Authors: Rosa de Fátima da Silva Vieira Marques, José Augusto de Aguiar Carrazedo Taddei, Tulio Konstantyner, Fábio Ancona Lopez, Affonso Celso Vieira Marques, Consuelo Silva de Oliveira and Josefina Aparecida Pellegrini Braga
    Citation: International Breastfeeding Journal 2015 10:20
  23. The current breastfeeding initiation rate in Canada is approximately 87%. By one month, about 21% of women have stopped breastfeeding. Engorgement and edema in breast tissue can lead to breastfeeding challenge...

    Authors: Sonya Kujawa-Myles, Joy Noel-Weiss, Sandra Dunn, Wendy E Peterson and Kermaline Jean Cotterman
    Citation: International Breastfeeding Journal 2015 10:18
  24. Although breastfeeding is common in Democratic Republic of the Congo, the proportion of women who exclusively breastfeed their babies up to 6 months remains low. This study aimed at identifying predictors of d...

    Authors: Pélagie Babakazo, Philippe Donnen, Pierre Akilimali, Nathalis Mapatano Mala Ali and Emile Okitolonda
    Citation: International Breastfeeding Journal 2015 10:19
  25. The majority of new mothers in Sweden initiate breastfeeding and many experience initial difficulties. This experience is an important cause of early breastfeeding cessation. To increase understanding, there i...

    Authors: Lina Palmér, Gunilla Carlsson, David Brunt and Maria Nyström
    Citation: International Breastfeeding Journal 2015 10:17
  26. Health authorities recommend 6 months of fully breastfeeding and continuation of breastfeeding for at least a year. Many women initiate breastfeeding in hospital but discontinue before the six-month period, an...

    Authors: Julie Quinlivan, Sonia Kua, Robert Gibson, Andrew McPhee and Maria M Makrides
    Citation: International Breastfeeding Journal 2015 10:16
  27. The economic value of breastfeeding to the society at large is under researched and its importance as a preventive public health strategy is underestimated. What little research there is indicates that conside...

    Authors: Elien Rouw, Elizabeth Hormann and Veronika Scherbaum
    Citation: International Breastfeeding Journal 2015 9:22
  28. Peer support is reported to be a key method to help build social capital in communities. To date there are no studies that describe how this can be achieved through a breastfeeding peer support service. In thi...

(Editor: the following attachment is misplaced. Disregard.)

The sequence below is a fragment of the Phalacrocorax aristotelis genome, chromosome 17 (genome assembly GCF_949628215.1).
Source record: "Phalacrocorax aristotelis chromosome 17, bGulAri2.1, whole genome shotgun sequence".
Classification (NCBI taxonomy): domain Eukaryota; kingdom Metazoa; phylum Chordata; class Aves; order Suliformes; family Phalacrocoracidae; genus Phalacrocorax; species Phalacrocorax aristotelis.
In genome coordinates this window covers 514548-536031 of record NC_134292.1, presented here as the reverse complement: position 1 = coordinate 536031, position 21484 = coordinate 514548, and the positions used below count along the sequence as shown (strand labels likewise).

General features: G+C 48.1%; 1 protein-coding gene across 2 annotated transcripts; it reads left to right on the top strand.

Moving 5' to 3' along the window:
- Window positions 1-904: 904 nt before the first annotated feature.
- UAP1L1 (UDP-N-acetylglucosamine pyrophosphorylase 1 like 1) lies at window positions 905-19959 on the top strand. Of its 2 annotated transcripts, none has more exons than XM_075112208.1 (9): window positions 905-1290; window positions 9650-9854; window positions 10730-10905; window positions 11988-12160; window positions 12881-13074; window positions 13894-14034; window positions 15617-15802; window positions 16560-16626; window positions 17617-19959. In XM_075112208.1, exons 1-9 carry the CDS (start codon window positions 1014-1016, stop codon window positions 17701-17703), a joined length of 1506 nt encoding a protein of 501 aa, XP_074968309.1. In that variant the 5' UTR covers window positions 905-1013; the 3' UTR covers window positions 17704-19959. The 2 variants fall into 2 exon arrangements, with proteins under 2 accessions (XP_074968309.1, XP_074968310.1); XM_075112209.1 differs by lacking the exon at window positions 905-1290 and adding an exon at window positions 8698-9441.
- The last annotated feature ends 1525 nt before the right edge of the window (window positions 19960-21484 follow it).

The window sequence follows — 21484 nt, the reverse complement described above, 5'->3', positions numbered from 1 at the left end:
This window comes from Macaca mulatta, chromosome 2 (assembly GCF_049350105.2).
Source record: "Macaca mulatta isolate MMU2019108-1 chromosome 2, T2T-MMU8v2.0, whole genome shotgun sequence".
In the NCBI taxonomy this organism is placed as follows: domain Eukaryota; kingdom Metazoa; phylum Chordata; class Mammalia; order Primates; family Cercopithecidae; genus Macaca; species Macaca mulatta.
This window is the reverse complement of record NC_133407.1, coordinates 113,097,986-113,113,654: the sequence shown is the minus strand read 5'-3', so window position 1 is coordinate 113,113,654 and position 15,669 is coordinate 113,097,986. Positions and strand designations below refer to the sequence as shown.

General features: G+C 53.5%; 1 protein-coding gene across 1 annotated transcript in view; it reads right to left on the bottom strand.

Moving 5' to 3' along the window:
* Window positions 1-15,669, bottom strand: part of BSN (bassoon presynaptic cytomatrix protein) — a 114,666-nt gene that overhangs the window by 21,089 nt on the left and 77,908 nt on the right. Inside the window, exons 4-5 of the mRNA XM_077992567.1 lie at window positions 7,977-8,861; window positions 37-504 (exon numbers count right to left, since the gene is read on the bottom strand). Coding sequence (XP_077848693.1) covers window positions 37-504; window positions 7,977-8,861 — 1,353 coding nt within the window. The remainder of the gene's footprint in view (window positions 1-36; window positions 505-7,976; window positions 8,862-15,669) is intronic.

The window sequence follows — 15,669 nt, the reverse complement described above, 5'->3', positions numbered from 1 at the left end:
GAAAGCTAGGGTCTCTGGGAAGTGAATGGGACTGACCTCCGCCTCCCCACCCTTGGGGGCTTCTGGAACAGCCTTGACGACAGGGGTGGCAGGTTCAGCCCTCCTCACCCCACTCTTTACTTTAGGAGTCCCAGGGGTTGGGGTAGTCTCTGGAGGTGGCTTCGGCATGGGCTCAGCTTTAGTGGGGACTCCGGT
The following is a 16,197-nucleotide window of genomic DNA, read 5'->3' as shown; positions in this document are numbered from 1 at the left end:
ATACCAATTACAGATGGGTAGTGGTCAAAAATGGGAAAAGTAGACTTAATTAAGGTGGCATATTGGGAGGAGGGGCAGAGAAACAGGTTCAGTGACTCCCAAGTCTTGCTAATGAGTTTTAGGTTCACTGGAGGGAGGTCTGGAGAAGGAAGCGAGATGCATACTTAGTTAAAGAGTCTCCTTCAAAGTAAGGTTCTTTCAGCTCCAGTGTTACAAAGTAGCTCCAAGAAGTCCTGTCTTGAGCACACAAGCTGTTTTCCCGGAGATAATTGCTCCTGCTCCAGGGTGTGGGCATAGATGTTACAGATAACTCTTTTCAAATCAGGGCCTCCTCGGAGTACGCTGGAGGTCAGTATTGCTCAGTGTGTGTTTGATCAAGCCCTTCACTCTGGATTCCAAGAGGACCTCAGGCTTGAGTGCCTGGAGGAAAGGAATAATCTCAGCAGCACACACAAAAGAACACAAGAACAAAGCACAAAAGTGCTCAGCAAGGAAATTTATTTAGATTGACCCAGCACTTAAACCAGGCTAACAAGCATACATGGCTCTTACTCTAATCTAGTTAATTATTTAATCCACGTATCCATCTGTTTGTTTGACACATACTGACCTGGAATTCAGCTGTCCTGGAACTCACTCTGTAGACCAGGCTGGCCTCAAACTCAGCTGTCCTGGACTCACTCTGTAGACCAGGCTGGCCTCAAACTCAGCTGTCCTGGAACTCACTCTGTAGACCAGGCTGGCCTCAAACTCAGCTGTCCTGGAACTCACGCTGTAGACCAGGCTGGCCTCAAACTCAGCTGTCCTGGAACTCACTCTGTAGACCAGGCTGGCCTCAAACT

Authors: Gill Thomson, Marie-Clare Balaam and Kirsty Hymers
    Citation: International Breastfeeding Journal 2015 10:15
  29. South Africa has the highest prevalence of overweight/obesity in Sub-Saharan Africa. Assessing the effect of modifiable factors such as early infant feeding on growth velocity and overweight/obesity is therefo...

    Authors: Vundli Ramokolo, Carl Lombard, Meera Chhagan, Ingunn MS Engebretsen, Tanya Doherty, Ameena E Goga, Lars Thore Fadnes, Wanga Zembe, Debra J Jackson and Jan Van den Broeck
    Citation: International Breastfeeding Journal 2015 10:14

    The Correction to this article has been published in International Breastfeeding Journal 2017 12:47

  30. Exclusive breastfeeding rates remain low in most countries in sub-Saharan Africa. We assessed the effects of a mother-based intervention on duration of diarrhoea and pneumonia in communities that were trained ...

    Authors: Meggie Gabida, Milton Chemhuru, Mufuta Tshimanga, Notion T Gombe, Lucia Takundwa and Donewell Bangure
    Citation: International Breastfeeding Journal 2015 10:13
  31. Lactation mastitis is a common, but poorly understood, inflammatory breast disease that is a significant health burden. A better understanding of the aetiology of mastitis is urgently required, and will assist...

    Authors: Wendy V Ingman, Danielle J Glynn and Mark R Hutchinson
    Citation: International Breastfeeding Journal 2015 10:12
  32. A number of significant recent research studies have used techniques of economic modelling to demonstrate the potential benefits of increasing breastfeeding rates in the UK overall, and specifically in neonata...